Welcome to Brand Vista

As one listens to the many of the debates and discussions surrounding the world of brands and the amazing changes that are influencing the way they are delivered in the new era, one feels a real sense of déjà vu.

The collision of usable Big Data and the deeper understanding of improving customer experiences represents a seminal period in the building and maintenance of brands and marketing. They are also two drivers we have seen before and have lessons for us all to learn from.

These developments have the potential to deliver a near nirvana state for those managing and building brands. A state where brands can directly connect their activity and contribution to the financial performance of the business through data and truly connected customers immersed in irresistible experiences that can be measured, so creating a direct link between the activities and the overall business strategy

There seems to me to be a couple of lessons from the past we should recognise, hence déjà vu.

1. The ability for businesses to make sense of and actively use the vast amount of data they now have is extraordinary but it must be focused on delivering a holistic result, one that treats customers as people not just numbers. I am old enough to remember the introduction and growth of EPOS into the grocery retail sector, we had masses of data, we just didn’t call it “Big” at the time, collected at point of sale about consumers and their habits. It required significant advances in computer power, programming and hundreds of bright young things to manage and make sense of it all. This started the loyalty revolution that, whilst efficient, was fundamentally based on the concept of customers being loyal to the brand and not the other way round. Now we have Big Data and an even bigger revolution on our hands we must learn how to use the data and apply it to human beings and their behaviour and not just how we squeeze more out of them. They will give willingly if they see the brand is loyal to them.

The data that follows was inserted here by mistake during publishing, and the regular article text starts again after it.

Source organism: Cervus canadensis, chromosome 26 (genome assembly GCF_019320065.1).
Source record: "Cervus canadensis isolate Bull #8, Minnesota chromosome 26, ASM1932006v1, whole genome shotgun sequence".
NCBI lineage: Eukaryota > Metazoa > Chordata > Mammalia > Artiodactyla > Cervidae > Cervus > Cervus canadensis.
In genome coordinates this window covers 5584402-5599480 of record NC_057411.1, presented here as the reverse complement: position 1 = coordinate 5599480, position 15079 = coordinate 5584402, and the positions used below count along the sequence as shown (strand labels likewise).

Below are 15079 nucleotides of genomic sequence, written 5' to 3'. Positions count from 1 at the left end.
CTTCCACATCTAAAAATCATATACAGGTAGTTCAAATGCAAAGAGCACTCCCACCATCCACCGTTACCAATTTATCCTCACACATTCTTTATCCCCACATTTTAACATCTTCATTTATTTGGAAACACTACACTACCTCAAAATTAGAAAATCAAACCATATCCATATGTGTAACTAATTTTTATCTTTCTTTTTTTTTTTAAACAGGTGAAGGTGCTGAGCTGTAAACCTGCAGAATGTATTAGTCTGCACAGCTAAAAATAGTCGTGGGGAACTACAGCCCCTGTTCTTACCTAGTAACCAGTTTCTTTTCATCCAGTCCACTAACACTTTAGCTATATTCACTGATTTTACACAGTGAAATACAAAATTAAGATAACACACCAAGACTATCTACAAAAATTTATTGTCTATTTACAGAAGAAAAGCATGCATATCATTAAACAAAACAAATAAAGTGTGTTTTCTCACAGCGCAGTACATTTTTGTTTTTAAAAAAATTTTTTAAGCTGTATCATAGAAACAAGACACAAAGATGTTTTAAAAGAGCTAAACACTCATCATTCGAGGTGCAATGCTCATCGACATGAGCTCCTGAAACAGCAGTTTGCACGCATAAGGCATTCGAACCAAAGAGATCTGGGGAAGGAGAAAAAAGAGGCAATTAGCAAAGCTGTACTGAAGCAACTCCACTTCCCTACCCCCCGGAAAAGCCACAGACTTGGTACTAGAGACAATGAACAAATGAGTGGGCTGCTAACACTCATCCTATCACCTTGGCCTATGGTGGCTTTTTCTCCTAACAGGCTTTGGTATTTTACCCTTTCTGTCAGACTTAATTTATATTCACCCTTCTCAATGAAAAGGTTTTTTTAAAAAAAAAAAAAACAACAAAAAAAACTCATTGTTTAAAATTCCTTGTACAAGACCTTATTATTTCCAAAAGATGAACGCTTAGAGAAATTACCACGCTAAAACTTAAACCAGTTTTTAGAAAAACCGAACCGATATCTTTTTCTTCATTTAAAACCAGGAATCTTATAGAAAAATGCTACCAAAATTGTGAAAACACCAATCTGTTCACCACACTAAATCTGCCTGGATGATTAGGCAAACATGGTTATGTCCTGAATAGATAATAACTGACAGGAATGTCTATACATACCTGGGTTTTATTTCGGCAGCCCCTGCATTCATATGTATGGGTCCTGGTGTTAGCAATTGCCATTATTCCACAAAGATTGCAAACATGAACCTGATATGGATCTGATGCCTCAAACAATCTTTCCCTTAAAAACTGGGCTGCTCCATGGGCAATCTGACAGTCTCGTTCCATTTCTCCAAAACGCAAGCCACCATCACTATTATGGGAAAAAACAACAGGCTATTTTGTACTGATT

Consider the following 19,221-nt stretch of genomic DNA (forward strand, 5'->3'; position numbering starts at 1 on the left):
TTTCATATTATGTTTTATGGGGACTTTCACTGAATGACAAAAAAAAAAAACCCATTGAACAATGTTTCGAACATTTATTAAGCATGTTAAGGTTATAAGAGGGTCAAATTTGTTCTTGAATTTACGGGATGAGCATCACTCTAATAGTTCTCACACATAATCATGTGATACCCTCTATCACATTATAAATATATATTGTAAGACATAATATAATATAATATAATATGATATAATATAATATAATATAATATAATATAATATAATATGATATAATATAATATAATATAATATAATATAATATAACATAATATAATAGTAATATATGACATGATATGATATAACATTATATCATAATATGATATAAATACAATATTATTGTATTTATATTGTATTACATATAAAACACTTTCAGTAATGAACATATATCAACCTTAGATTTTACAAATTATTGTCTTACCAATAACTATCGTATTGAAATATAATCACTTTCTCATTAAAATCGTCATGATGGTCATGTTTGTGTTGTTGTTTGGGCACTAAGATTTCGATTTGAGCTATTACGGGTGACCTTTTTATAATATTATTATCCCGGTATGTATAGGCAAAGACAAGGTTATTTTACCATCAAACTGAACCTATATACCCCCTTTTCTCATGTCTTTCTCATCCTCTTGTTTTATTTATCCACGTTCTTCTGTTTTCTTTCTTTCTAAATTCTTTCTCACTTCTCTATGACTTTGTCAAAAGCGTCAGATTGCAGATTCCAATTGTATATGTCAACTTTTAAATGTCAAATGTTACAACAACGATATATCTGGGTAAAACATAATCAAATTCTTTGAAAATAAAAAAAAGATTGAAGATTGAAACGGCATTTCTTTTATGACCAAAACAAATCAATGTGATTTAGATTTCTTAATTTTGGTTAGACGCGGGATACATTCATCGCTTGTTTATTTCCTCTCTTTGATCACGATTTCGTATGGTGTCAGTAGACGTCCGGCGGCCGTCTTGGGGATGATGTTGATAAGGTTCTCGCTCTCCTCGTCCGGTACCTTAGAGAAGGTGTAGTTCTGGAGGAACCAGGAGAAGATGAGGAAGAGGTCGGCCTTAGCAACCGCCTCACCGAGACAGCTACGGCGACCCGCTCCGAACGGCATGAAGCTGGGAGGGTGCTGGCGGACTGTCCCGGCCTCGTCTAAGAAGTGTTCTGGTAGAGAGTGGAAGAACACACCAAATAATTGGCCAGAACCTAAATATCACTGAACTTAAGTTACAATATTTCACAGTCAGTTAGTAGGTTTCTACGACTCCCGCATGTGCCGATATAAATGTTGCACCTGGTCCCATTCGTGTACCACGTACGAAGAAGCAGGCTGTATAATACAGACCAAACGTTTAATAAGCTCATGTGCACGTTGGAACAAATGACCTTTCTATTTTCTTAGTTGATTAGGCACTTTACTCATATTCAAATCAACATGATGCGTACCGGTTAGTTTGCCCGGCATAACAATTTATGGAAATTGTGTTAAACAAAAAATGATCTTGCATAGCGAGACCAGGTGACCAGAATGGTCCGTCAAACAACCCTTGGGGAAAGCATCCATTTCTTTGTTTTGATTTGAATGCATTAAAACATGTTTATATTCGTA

2.The current trend of improving the customer experience is a good effort but there lies a danger for all brands, a generic improvement process. This is so reminiscent of the early days of TQM and the business improvement movement that drove internalised improvement to the performance of the business but all too often only paid lip service to the customer. Brands must be used to build irresistibility into the customer experience in order to differentiate them not just make marginal gains through improvement here and there. We must avoid the mistakes of the past as an ever expanding number of experience improvers ply their trade with the danger of overly internalised process taking front stage ahead of deeply understanding the role of the brand in building the experiences to be delivered.

With the data and customer experience stars moving into alignment I predict a highly profitable and dynamic period ahead for the brand builders and their contribution to the ambitions for the businesses they serve.

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